|Titre :||Influence of family and community socioeconomic status on the risk of adolescent drug use (2021)|
|Auteurs :||A. ASCHENGRAU ; A. GRIPPO ; M. R. WINTER|
|Type de document :||Article : Périodique|
|Dans :||Substance Use and Misuse (Vol.56, n°5, 2021)|
|Article en page(s) :||577-587|
|Discipline :||EPI (Epidémiologie / Epidemiology)|
Thésaurus TOXIBASEADOLESCENT ; CATEGORIE SOCIO-PROFESSIONNELLE ; FAMILLE ; INFLUENCE ; FACTEUR DE RISQUE ; PRODUIT ILLICITE ; PARENT ; NIVEAU D'ETUDES ; ETUDE RETROSPECTIVE ; REVENU
Background: Adolescent drug use increases the risk of mental, physical and social problems later in life and so it is important to understand its complex etiology that likely includes socioeconomic status (SES). We undertook the present analysis using data from a population-based retrospective cohort study to examine the influence of family and community SES in relation to adolescent drug use. We hypothesized that lower levels of community and parental SES would increase the risk of use and that there would be stronger associations for the more proximate family-level factors.
Methods: We used self-administered questionnaires (N=1,402) to obtain information on use of marijuana, inhalants, heroin, cocaine/crack, psychedelics/hallucinogens, Ritalin without a prescription, and club drugs during adolescence. Family SES was gathered from birth certificate data on maternal educational level and paternal occupation. Community SES characteristics at birth, age 10 and age 18 were obtained from the US Census Bureau.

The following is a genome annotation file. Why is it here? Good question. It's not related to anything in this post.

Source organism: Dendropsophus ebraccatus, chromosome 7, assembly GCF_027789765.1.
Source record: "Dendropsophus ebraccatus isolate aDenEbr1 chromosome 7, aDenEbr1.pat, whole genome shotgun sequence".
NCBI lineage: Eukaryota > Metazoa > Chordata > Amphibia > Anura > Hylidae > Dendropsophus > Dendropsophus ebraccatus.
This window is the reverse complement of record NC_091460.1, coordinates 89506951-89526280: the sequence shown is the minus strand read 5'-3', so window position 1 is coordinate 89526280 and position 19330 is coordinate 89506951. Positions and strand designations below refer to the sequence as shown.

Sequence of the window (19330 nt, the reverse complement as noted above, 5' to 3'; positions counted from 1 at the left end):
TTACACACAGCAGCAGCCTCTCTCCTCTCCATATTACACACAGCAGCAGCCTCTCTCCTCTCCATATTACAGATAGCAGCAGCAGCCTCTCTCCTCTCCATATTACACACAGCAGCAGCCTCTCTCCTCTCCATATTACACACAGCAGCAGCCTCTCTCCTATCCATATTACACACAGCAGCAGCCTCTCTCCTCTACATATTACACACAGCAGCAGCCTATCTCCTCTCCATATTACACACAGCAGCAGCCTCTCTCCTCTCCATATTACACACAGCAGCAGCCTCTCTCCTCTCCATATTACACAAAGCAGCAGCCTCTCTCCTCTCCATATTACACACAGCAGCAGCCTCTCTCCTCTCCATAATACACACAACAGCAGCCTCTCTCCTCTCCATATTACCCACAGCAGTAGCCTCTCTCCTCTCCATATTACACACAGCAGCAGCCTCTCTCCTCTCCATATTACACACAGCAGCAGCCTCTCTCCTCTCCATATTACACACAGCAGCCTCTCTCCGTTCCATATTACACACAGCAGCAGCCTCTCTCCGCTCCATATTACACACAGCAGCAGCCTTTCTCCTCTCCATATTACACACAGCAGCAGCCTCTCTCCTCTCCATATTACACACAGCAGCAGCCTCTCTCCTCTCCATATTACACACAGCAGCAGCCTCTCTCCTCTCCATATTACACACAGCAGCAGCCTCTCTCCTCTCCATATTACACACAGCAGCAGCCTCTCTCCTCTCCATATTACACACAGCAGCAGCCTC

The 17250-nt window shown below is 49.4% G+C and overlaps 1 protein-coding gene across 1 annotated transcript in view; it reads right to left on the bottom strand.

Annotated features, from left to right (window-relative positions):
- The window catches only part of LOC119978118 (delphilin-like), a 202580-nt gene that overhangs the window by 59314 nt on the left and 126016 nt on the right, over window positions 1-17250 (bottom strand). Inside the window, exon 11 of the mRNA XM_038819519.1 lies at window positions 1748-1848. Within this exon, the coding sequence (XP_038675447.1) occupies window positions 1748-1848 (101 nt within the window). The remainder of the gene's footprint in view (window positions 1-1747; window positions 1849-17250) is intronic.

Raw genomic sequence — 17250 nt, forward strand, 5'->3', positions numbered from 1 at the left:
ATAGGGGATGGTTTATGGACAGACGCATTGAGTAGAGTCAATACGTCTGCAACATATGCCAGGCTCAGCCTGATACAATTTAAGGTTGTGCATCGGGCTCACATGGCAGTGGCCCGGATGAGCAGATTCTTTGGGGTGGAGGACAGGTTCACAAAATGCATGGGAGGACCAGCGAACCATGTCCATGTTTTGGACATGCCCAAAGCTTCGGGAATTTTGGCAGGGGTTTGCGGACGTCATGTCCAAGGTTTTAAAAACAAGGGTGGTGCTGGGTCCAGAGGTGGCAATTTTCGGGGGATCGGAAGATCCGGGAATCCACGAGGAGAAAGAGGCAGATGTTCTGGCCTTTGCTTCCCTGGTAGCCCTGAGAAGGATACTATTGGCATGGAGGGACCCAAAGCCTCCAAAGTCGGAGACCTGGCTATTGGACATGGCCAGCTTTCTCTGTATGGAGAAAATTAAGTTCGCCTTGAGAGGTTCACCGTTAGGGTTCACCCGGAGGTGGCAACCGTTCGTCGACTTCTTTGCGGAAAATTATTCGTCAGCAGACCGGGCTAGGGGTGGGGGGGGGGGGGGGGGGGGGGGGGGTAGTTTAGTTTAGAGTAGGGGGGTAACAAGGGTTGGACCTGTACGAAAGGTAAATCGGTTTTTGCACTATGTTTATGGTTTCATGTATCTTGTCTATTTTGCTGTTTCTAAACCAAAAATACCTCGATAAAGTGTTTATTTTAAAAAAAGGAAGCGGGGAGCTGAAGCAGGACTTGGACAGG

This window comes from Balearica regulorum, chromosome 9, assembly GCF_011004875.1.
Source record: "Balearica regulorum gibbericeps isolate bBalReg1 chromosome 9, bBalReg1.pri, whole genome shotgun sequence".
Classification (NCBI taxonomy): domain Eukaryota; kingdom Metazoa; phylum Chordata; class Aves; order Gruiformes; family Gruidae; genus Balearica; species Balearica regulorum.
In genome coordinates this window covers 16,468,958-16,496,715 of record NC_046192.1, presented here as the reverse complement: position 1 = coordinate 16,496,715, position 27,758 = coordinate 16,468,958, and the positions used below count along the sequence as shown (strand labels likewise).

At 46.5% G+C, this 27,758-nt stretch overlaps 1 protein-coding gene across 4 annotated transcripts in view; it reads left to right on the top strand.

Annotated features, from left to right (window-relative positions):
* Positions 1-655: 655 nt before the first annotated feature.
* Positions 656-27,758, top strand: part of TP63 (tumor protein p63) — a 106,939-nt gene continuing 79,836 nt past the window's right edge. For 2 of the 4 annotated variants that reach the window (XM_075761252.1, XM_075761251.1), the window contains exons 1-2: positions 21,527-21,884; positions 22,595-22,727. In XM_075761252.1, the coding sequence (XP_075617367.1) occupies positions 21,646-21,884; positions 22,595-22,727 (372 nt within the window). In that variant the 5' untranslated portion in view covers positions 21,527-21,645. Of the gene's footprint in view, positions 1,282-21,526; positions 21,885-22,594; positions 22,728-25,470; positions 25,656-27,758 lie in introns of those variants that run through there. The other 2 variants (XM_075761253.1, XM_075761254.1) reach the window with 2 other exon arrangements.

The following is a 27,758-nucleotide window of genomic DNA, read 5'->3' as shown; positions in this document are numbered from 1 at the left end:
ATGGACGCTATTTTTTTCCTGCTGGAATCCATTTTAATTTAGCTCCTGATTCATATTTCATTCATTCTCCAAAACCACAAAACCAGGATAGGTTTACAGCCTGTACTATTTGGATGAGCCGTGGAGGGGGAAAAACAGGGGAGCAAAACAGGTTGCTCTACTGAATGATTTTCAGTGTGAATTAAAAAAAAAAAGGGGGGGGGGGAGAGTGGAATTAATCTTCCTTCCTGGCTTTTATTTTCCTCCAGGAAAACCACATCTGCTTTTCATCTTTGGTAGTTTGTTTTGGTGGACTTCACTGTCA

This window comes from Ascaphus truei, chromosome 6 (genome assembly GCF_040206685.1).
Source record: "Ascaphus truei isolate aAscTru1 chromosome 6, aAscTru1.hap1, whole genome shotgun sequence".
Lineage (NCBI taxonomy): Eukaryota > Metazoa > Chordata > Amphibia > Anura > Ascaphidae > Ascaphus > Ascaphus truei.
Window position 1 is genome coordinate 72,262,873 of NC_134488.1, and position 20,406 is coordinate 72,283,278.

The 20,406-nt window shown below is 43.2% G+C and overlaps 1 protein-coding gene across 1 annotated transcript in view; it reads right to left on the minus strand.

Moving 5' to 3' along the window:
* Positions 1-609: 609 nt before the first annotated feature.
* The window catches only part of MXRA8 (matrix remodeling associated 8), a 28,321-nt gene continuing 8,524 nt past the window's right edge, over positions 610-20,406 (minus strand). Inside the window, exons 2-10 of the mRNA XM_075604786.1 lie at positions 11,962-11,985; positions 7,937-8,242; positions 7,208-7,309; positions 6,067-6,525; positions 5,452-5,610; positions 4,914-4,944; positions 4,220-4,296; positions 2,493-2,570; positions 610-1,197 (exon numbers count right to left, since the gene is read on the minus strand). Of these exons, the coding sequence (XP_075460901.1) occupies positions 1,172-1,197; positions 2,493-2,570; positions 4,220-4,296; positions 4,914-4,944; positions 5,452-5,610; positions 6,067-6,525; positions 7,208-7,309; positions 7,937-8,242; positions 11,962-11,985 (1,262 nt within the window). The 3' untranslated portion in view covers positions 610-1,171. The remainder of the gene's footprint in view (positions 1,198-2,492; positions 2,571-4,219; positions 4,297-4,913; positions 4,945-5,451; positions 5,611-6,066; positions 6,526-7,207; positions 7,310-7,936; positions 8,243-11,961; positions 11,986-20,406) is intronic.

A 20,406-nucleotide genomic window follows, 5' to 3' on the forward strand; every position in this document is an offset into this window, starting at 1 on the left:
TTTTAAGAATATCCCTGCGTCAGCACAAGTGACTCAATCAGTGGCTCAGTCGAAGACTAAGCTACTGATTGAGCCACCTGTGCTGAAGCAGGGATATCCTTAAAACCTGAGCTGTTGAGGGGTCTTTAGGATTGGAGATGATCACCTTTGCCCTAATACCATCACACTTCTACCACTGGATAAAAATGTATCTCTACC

Results: An increased risk of adolescent drug use was associated with lower maternal education, non-white collar occupations among fathers, and lower community median income, and poverty and unemployment levels at age 18. The strongest associations were seen for the use of multiple drugs (Risk Ratio (RR): 1.7, 95% CI: 1.4-2.2), inhalants (RR: 2.5, 95% CI: 1.5-2.2), crack/cocaine (RR: 2.8, 95% CI: 1.7-4.5), psychedelics/hallucinogens (RR: 1.8, 95% CI: 1.4-2.4), and club/designer drugs (RR: 1.8, 95% CI: 1.2-2.7) among adolescents whose mothers had only a high school education.
Conclusions: These results suggest that use of certain drugs during adolescence is associated with both family and community SES measures. However, maternal education appears to have the greatest influence on use, suggesting that a multi-level approach that engages mothers is needed to prevent adolescent drug use.
|Domaine :||Drogues illicites / Illicit drugs|
Department of Epidemiology, Boston University School of Public Health, Boston, MA, USA
Biostatistics and Epidemiology Data Analytics Center, Boston University School of Public Health, Boston, MA, USA